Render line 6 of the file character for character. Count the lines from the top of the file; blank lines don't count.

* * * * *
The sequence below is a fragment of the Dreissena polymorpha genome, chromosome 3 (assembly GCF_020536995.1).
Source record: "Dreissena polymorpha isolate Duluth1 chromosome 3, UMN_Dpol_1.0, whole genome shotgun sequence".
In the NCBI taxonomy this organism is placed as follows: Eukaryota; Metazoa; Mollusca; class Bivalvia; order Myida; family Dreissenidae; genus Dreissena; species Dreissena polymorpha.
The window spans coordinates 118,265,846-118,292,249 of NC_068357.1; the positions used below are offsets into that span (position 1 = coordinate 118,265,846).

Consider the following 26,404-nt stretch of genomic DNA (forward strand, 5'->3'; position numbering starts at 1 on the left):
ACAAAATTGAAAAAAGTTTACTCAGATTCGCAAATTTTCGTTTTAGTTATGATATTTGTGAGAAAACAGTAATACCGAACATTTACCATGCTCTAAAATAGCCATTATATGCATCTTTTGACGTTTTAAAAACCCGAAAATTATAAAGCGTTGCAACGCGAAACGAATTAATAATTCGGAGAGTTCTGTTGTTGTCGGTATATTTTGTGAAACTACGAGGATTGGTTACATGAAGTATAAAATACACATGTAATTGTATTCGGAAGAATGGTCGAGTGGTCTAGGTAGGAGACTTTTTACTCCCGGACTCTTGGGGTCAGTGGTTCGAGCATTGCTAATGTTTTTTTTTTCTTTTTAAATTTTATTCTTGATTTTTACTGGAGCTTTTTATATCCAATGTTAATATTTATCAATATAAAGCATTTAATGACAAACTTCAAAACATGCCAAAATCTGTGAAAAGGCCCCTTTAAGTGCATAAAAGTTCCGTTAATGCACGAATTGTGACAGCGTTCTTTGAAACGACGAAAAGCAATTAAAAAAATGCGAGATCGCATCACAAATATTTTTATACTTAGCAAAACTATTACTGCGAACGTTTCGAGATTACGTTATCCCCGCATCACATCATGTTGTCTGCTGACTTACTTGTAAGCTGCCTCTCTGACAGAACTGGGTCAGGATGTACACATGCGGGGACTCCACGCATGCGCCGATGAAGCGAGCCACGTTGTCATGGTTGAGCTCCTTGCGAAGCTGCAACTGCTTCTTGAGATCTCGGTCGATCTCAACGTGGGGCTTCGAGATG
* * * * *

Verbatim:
ACAAAATTGAAAAAAGTTTACTCAGATTCGCAAATTTTCGTTTTAGTTATGATATTTGTGAGAAAACAGTAATACCGAACATTTACCATGCTCTAAAATAGCCATTATATGCATCTTTTGACGTTTTAAAAACCCGAAAATTATAAAGCGTTGCAACGCGAAACGAATTAATAATTCGGAGAGTTCTGTTGTTGTCGGTATATTTTGTGAAACTACGAGGATTGGTTACATGAAGTATAAAATACACATGTAATTGTATTCGGAAGAATGGTCGAGTGGTCTAGGTAGGAGACTTTTTACTCCCGGACTCTTGGGGTCAGTGGTTCGAGCATTGCTAATGTTTTTTTTTTCTTTTTAAATTTTATTCTTGATTTTTACTGGAGCTTTTTATATCCAATGTTAATATTTATCAATATAAAGCATTTAATGACAAACTTCAAAACATGCCAAAATCTGTGAAAAGGCCCCTTTAAGTGCATAAAAGTTCCGTTAATGCACGAATTGTGACAGCGTTCTTTGAAACGACGAAAAGCAATTAAAAAAATGCGAGATCGCATCACAAATATTTTTATACTTAGCAAAACTATTACTGCGAACGTTTCGAGATTACGTTATCCCCGCATCACATCATGTTGTCTGCTGACTTACTTGTAAGCTGCCTCTCTGACAGAACTGGGTCAGGATGTACACATGCGGGGACTCCACGCATGCGCCGATGAAGCGAGCCACGTTGTCATGGTTGAGCTCCTTGCGAAGCTGCAACTGCTTCTTGAGATCTCGGTCGATCTCAACGTGGGGCTTCGAGATG